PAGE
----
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Jerusalem approves subdivision law

JERUSALEM—Months of hard work came to quiet completion when a public hearing on the Town of Jerusalem subdivision law ended and the town council voted to accept the document, Nov. 18.
Prior to receiving public comments, committee chairperson Tom Close outlined the definitions, process and proposed regulations for the audience that nearly filled the meeting room in the Branchport/Keuka Park firehouse.
Close said the idea of the plan presented, “Was to allow people to do their business. We didn’t want them to have to go to review every time.” Close said the new law has a lot of leeway built in for people to divide their property without subdivision. Both minor and major subdivisions are addressed in the document. Very little comment was made by members of the audience during the hearing. Following the presentation, audience member Donald Schneider said, “We as residents of the town owe a huge vote of thanks to the committee. Tom is an excellent conciliator and did a huge amount of work.” About half of Yates County municipalities now have subdivision law.
In other business: Highway Superintendent Bob Payne reported the sidewalks in the Four Corners of Branchport are completed and he has contacted the state regarding striping of crosswalks. Some town residents had expressed concerns about safety at the intersection and the town reached an agreement with New York State Department of Transportation (DOT) regarding modification of the corner so that road striping could be done.
• The proposed Finger Lakes Cultural and Natural History Museum Project was a topic of discussion during the meeting. An area in Keuka Lake State Park is one of the final sites being considered for the museum.
• There was brief discussion of an unsigned letter several members of the audience had received from the Jerusalem Preservation Association that contained a request for people to come to the town board meeting.
• Jennifer Grushow was named to serve on the town planning board. She will complete Annette Toaspern’s term which ends Dec. 31, 2010. Council member Loretta Hopkins said the town had four candidates for the post, all well qualified, calling the selection process, “Really difficult.” Hopkins said the other candidates are willing to serve on other town committees.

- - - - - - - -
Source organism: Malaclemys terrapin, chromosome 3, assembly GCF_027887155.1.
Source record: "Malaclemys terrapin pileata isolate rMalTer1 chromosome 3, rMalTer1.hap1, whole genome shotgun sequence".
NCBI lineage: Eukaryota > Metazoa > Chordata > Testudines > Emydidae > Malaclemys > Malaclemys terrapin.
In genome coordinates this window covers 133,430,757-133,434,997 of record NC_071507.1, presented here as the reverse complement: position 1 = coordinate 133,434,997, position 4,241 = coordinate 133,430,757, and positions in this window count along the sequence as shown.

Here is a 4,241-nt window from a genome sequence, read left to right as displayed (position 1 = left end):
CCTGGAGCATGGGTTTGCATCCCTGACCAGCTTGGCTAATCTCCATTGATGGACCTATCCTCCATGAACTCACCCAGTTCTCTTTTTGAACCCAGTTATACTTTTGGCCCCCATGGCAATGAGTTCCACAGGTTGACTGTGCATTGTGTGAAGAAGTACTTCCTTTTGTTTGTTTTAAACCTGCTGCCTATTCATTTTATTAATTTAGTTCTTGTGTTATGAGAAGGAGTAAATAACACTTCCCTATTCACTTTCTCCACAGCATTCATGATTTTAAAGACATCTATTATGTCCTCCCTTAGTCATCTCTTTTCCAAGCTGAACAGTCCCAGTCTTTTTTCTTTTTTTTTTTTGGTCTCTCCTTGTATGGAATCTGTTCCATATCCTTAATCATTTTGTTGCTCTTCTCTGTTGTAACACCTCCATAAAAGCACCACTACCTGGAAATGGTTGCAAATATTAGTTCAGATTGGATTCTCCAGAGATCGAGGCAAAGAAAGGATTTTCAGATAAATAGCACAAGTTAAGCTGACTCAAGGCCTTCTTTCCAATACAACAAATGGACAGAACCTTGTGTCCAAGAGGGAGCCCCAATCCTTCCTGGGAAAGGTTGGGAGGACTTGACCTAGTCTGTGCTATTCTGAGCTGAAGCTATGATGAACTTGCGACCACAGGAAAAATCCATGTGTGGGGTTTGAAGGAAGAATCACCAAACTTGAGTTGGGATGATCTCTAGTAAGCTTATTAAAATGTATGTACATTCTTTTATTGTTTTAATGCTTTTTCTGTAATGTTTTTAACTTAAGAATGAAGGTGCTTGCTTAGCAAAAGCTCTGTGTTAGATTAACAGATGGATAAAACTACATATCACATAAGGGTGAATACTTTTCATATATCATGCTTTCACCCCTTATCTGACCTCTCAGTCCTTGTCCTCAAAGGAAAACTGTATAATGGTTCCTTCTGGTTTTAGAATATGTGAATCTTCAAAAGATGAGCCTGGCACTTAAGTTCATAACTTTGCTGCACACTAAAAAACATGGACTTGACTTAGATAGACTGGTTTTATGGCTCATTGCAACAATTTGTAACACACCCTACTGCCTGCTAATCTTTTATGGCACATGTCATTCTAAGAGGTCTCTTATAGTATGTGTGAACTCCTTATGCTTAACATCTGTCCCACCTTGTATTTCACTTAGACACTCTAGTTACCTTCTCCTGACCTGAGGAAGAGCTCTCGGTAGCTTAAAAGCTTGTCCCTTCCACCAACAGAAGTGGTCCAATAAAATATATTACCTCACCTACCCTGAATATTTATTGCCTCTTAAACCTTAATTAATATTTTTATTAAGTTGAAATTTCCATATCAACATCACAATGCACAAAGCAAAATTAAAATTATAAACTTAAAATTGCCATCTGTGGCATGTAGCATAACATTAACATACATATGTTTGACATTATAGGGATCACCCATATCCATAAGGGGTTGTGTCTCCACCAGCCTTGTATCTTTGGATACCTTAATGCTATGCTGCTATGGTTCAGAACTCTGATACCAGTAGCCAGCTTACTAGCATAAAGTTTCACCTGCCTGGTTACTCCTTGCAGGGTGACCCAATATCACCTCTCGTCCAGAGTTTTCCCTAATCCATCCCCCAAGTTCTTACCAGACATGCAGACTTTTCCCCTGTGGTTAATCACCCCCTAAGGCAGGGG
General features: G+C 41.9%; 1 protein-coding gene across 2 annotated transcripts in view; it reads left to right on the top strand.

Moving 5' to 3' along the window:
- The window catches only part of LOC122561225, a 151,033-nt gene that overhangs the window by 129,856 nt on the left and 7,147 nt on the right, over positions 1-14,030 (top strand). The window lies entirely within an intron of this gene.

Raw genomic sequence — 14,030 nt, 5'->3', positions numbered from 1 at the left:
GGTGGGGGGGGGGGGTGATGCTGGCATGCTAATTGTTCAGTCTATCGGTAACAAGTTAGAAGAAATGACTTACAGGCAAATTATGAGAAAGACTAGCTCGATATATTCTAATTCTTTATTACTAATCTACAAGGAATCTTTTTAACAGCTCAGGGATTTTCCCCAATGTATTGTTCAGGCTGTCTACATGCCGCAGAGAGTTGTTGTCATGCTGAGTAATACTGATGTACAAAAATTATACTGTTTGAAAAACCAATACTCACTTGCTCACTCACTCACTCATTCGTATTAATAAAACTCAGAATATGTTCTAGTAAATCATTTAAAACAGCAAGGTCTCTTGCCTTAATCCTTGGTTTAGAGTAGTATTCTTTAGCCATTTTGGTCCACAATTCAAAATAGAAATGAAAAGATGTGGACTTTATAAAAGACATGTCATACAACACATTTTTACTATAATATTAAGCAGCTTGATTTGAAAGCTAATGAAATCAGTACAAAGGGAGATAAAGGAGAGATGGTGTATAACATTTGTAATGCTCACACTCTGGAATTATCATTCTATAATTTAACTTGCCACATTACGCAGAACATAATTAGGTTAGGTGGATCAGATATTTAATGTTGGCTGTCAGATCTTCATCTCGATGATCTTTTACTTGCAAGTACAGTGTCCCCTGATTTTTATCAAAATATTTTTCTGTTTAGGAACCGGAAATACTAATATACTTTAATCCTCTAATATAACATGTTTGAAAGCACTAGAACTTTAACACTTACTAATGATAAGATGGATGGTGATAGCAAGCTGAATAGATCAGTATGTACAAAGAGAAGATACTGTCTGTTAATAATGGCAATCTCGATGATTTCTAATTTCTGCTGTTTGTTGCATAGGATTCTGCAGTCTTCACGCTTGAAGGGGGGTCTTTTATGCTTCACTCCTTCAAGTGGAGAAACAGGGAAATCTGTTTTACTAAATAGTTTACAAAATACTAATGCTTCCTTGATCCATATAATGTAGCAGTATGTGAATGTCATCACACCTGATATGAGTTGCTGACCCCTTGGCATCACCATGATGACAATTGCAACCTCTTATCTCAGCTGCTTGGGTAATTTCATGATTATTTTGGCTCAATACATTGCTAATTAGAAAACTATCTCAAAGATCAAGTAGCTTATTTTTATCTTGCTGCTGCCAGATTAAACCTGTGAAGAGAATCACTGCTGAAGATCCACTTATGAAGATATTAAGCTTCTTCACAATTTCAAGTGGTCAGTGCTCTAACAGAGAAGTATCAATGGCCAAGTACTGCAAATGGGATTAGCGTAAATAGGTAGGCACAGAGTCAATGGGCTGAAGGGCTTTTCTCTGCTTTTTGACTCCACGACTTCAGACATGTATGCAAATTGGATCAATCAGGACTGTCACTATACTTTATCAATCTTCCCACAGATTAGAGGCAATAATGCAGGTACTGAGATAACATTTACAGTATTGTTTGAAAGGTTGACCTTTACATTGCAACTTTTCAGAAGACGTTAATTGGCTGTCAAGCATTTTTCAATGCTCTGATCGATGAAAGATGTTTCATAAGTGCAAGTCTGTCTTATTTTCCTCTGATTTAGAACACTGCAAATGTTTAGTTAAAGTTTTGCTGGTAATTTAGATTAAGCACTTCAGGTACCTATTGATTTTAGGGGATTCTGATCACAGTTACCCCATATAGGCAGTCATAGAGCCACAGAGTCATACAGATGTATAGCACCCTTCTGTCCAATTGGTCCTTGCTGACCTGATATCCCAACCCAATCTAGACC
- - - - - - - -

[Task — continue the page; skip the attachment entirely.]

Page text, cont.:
• Councilman Ray Stewart said a letter has arrived from the DOT related to the addressing project in the town. This will allow work to progress in changing some road names that were considered to be confusing.
• Councilman Neil Simmons suggested the board begin looking at the town budget in May or June next year. He said he would like the town to look at modifying salaries so that the town could get out of the insurance business. Municipalities throughout the county are being faced with large increases in the cost of health insurance for employees in 2010.
• The town received a petition from Doug and Joan Paddock for establishment of a new water district. Construction and maintenance would be at the applicants own expense and when completed would be transferred to the town. The board will consider the petition. A public hearing on the matter was scheduled on Dec. 16 at 7 p.m.
• There was brief discussion of a report that the Village of Penn Yan is considering shutting off a portion of the town sewer system. An ongoing dispute about payment of sewer charges has resulted in lawsuits being initiated by both municipalities against each other. Following the meeting, Supervisor Daryl Jones said, “Our offer to sit down is open to them any time.”
The next meeting of the Jerusalem town board will be at 7 p.m. on Dec. 16 in the town hall on Italy Hill Road in Branchport.  
 





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